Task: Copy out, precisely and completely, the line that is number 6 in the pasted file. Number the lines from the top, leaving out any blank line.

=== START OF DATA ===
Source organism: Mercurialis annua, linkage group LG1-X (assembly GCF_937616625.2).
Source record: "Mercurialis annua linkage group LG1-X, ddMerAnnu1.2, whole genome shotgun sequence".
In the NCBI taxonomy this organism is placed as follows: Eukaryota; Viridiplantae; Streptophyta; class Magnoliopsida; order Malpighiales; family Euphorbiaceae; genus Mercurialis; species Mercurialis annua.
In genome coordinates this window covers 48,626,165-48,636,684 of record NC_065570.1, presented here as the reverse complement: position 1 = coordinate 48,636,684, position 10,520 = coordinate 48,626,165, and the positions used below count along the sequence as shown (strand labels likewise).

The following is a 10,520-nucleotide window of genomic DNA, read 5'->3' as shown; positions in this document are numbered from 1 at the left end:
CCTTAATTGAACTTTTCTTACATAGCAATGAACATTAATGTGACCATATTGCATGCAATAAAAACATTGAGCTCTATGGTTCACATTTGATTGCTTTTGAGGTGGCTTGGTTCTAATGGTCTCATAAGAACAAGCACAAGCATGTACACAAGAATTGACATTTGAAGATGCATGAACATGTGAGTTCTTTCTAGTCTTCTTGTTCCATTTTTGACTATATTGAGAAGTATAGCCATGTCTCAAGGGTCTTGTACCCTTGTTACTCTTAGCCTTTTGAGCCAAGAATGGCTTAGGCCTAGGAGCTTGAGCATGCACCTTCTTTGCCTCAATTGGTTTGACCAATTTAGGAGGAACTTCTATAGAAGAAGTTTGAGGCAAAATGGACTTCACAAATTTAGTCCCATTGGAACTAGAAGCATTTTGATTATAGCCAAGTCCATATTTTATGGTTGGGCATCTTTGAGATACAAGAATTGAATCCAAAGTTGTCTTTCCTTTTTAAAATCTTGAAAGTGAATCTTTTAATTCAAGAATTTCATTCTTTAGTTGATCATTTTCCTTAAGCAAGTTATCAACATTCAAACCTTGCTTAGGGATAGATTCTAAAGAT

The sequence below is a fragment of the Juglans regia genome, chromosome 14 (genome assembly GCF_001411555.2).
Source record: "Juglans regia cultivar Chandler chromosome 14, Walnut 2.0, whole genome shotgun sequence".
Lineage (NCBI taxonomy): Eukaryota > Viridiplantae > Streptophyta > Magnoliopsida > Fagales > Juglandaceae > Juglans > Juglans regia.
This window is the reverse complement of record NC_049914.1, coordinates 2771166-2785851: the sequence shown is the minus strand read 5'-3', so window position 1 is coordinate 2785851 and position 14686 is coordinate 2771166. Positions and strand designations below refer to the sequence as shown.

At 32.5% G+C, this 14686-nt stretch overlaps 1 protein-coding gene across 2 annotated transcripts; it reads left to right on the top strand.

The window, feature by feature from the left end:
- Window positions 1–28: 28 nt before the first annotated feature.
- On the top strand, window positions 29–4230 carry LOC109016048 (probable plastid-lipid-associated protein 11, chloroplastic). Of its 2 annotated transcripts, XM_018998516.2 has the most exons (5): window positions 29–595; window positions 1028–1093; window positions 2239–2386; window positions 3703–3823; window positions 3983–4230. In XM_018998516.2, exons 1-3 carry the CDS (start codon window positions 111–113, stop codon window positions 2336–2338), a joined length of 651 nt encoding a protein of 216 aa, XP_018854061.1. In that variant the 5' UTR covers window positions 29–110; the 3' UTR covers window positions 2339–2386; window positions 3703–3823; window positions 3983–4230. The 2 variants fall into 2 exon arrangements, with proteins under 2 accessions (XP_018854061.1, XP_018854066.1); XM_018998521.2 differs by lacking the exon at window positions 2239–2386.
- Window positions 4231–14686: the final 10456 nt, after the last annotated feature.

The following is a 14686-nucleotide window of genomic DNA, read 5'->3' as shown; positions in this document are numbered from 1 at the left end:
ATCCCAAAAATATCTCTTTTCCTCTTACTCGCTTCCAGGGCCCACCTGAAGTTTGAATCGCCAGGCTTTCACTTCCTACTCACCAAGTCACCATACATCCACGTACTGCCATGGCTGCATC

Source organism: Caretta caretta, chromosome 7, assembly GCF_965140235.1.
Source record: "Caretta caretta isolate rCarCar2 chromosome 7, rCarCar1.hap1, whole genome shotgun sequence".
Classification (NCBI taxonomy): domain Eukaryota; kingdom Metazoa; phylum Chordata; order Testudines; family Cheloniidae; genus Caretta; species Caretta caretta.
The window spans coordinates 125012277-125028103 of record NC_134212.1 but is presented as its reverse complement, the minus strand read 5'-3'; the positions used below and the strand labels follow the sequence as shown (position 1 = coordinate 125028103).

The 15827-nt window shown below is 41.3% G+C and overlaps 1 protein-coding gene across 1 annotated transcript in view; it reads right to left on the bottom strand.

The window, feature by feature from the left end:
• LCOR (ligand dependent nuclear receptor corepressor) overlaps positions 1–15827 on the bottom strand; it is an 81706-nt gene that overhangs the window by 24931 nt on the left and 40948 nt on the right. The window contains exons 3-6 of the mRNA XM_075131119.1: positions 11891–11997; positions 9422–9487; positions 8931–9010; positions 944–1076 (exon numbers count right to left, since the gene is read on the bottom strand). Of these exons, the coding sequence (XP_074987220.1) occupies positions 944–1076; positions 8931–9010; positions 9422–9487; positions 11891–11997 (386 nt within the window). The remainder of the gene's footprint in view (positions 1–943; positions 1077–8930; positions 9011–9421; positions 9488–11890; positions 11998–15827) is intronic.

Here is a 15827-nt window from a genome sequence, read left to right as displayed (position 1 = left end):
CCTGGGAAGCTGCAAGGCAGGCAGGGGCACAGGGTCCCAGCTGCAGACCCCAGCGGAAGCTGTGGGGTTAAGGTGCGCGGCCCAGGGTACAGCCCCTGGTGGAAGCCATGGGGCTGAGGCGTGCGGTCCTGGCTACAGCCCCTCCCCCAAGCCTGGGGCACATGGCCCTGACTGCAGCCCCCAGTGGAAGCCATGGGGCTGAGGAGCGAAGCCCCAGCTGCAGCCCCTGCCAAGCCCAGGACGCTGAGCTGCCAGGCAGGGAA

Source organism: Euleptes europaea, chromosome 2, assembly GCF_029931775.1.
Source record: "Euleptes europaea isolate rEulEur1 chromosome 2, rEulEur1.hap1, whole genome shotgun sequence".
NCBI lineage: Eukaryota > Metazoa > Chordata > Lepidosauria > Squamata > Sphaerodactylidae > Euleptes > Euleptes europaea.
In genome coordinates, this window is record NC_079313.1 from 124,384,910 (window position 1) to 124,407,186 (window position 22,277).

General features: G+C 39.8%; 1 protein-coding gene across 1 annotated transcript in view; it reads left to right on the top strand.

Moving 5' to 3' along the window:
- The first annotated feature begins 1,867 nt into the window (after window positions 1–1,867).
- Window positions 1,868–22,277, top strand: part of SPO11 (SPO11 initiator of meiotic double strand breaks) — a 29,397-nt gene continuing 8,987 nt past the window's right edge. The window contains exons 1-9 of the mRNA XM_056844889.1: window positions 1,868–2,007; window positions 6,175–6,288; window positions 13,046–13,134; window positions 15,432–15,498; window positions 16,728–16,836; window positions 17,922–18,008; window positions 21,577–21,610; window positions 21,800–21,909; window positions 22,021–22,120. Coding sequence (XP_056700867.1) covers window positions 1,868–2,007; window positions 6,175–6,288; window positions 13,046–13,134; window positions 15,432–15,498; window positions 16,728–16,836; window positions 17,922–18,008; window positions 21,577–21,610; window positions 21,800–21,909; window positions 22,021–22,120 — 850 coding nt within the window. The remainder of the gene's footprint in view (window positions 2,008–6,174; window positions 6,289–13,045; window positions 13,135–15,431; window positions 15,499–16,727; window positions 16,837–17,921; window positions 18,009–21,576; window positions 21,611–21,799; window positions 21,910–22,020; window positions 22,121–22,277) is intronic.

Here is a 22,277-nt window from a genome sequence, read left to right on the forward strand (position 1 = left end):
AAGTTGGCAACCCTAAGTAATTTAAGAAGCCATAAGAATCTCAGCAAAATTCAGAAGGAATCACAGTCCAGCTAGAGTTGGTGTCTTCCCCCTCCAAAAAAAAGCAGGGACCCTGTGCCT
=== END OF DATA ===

CCTTAATTGAACTTTTCTTACATAGCAATGAACATTAATGTGACCATATTGCATGCAATAAAAACATTGAGCTCTATGGTTCACATTTGATTGCTTTTGAGGTGGCTTGGTTCTAATGGTCTCATAAGAACAAGCACAAGCATGTACACAAGAATTGACATTTGAAGATGCATGAACATGTGAGTTCTTTCTAGTCTTCTTGTTCCATTTTTGACTATATTGAGAAGTATAGCCATGTCTCAAGGGTCTTGTACCCTTGTTACTCTTAGCCTTTTGAGCCAAGAATGGCTTAGGCCTAGGAGCTTGAGCATGCACCTTCTTTGCCTCAATTGGTTTGACCAATTTAGGAGGAACTTCTATAGAAGAAGTTTGAGGCAAAATGGACTTCACAAATTTAGTCCCATTGGAACTAGAAGCATTTTGATTATAGCCAAGTCCATATTTTATGGTTGGGCATCTTTGAGATACAAGAATTGAATCCAAAGTTGTCTTTCCTTTTTAAAATCTTGAAAGTGAATCTTTTAATTCAAGAATTTCATTCTTTAGTTGATCATTTTCCTTAAGCAAGTTATCAACATTCAAACCTTGCTTAGGGATAGATTCTAAAGAT